Your Diet Legacy and Your Daughter
As moms, we often try to instill our beliefs, values, ethics, morals and standards of behavior onto our children. Often, our goal is to ensure that our children learn from the benefit of our knowledge and experience so that they can create enriching, rewarding lives for themselves. So why is it then that one of the most significant messages moms often pass on to their daughters is the legacy of dieting?
Every mom wants the best for her children; there is no question about that. But unfortunately, when a mom lives through the emotional and physical pain that her overweight body may cause, she unknowingly passes the "right to diet" on as though it were a "right of passage" into womanhood.
Maybe the mom wants to prevent her daughter from suffering from low self-esteem. Maybe the mom wants to ensure that her daughter is spared the harsh judgment from others as a result of excess weight. Finally, maybe the mom regrets not having the confidence to pursue a goal or dream and wants to make sure her daughter doesn't pass up similar opportunities.
While these goals are driven by the desire to protect and fueled with the power of love, often the greatest message that comes across is that when the daughter is ready, she'll learn to diet just like her mom. Of course it's not intentional, but this is the "diet legacy" a mom will often pass on to her daughter. So, if this isn't our intention, how can we teach our daughters the benefits of health and wellness without teaching them how to "diet"?
The first thing we need to do is stop dieting ourselves. We need to recognize the example we're setting and understand that if it's not one that benefits our daughters or ourselves, it's worth changing. By getting rid of our own "diet mentality," we're taking the first step to setting a better example for our children.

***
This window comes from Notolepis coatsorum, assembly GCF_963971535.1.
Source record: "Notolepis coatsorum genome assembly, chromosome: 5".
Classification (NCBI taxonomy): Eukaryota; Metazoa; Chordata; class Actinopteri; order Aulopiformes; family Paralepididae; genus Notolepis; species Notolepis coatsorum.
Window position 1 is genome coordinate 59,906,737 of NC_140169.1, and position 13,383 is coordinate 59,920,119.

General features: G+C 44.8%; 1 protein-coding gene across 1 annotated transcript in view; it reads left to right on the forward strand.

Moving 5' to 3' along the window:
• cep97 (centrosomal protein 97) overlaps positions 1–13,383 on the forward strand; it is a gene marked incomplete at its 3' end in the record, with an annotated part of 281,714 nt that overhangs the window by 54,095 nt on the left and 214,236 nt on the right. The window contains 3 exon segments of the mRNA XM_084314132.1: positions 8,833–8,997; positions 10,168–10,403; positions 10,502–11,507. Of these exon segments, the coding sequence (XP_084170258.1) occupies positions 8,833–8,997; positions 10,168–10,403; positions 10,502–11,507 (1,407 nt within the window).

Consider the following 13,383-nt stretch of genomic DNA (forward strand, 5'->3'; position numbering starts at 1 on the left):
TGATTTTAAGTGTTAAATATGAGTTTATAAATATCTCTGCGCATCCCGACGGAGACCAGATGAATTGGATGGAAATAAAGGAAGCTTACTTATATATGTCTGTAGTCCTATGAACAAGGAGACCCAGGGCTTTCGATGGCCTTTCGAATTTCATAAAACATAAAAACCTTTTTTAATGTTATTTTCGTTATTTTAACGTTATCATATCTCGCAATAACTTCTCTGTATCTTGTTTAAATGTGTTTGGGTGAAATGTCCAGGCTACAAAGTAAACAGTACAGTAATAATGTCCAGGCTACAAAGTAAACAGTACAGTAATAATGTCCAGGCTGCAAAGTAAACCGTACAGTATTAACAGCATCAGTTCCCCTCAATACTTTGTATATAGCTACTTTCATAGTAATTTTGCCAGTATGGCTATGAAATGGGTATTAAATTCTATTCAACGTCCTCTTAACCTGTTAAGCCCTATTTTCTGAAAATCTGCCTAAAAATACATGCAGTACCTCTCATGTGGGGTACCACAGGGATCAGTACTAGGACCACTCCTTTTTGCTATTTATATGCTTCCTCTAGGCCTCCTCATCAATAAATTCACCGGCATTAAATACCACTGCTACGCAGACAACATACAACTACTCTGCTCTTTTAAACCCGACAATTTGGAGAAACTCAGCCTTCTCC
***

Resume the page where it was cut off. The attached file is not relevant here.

We also need to understand that we are our children's greatest role models. They watch, learn and copy our behaviors and actions. If we're berating ourselves for the way we look, we can only expect that our daughters will learn to do the same. If we fear certain foods because of the feeling of powerlessness when we eat them, we're teaching our daughters to feel that fear as well. Finally, if we've spent decades battling an unhealthy relationship with food, we can easily pass along this same relationship on to our children, if we're not careful.
True, lasting weight loss only occurs when changes are made slowly and gradually. The reason is because when changes are small enough, we've had a chance to slowly incorporate them into our routine and make them our own. As moms, we're so overextended already. We're often so over-committed and over-scheduled that the last thing we want to do is take on something else...especially something unpleasant. We have such a small window of "self-care time" that it's so easy to give up before we even begin. That's what the "diet mentality" can cause. That "black or white" or "all or nothing" perspective that makes us feel that if we're not completely overhauling our eating behaviors, it's not worth trying at all.
It may be time to change this way of thinking in order to finally give up dieting in exchange for lasting lifestyle changes. As moms, we have so many wonderful ideas we want to pass along to our children. Dieting and the pain it causes don't have to be among them.